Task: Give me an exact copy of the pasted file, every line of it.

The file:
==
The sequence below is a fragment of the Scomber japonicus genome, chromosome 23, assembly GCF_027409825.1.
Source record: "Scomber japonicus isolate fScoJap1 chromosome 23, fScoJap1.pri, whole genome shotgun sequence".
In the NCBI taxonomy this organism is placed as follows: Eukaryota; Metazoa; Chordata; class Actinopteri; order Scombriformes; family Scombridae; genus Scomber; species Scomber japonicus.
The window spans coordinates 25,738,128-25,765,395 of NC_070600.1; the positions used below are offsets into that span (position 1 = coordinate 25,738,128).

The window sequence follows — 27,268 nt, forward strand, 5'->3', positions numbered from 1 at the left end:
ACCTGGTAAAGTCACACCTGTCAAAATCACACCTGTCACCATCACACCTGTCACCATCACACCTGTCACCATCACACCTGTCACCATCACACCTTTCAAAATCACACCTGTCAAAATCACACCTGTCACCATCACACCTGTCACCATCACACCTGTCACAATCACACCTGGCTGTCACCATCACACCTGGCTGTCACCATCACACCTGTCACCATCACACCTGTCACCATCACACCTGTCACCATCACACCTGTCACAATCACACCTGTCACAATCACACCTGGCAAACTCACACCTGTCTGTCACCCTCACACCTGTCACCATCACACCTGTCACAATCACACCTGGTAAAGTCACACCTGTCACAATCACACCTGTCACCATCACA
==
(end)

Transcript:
The sequence below is a fragment of the Scomber japonicus genome, chromosome 23, assembly GCF_027409825.1.
Source record: "Scomber japonicus isolate fScoJap1 chromosome 23, fScoJap1.pri, whole genome shotgun sequence".
In the NCBI taxonomy this organism is placed as follows: Eukaryota; Metazoa; Chordata; class Actinopteri; order Scombriformes; family Scombridae; genus Scomber; species Scomber japonicus.
The window spans coordinates 25,738,128-25,765,395 of NC_070600.1; the positions used below are offsets into that span (position 1 = coordinate 25,738,128).

The window sequence follows — 27,268 nt, forward strand, 5'->3', positions numbered from 1 at the left end:
ACCTGGTAAAGTCACACCTGTCAAAATCACACCTGTCACCATCACACCTGTCACCATCACACCTGTCACCATCACACCTGTCACCATCACACCTTTCAAAATCACACCTGTCAAAATCACACCTGTCACCATCACACCTGTCACCATCACACCTGTCACAATCACACCTGGCTGTCACCATCACACCTGGCTGTCACCATCACACCTGTCACCATCACACCTGTCACCATCACACCTGTCACCATCACACCTGTCACAATCACACCTGTCACAATCACACCTGGCAAACTCACACCTGTCTGTCACCCTCACACCTGTCACCATCACACCTGTCACAATCACACCTGGTAAAGTCACACCTGTCACAATCACACCTGTCACCATCACA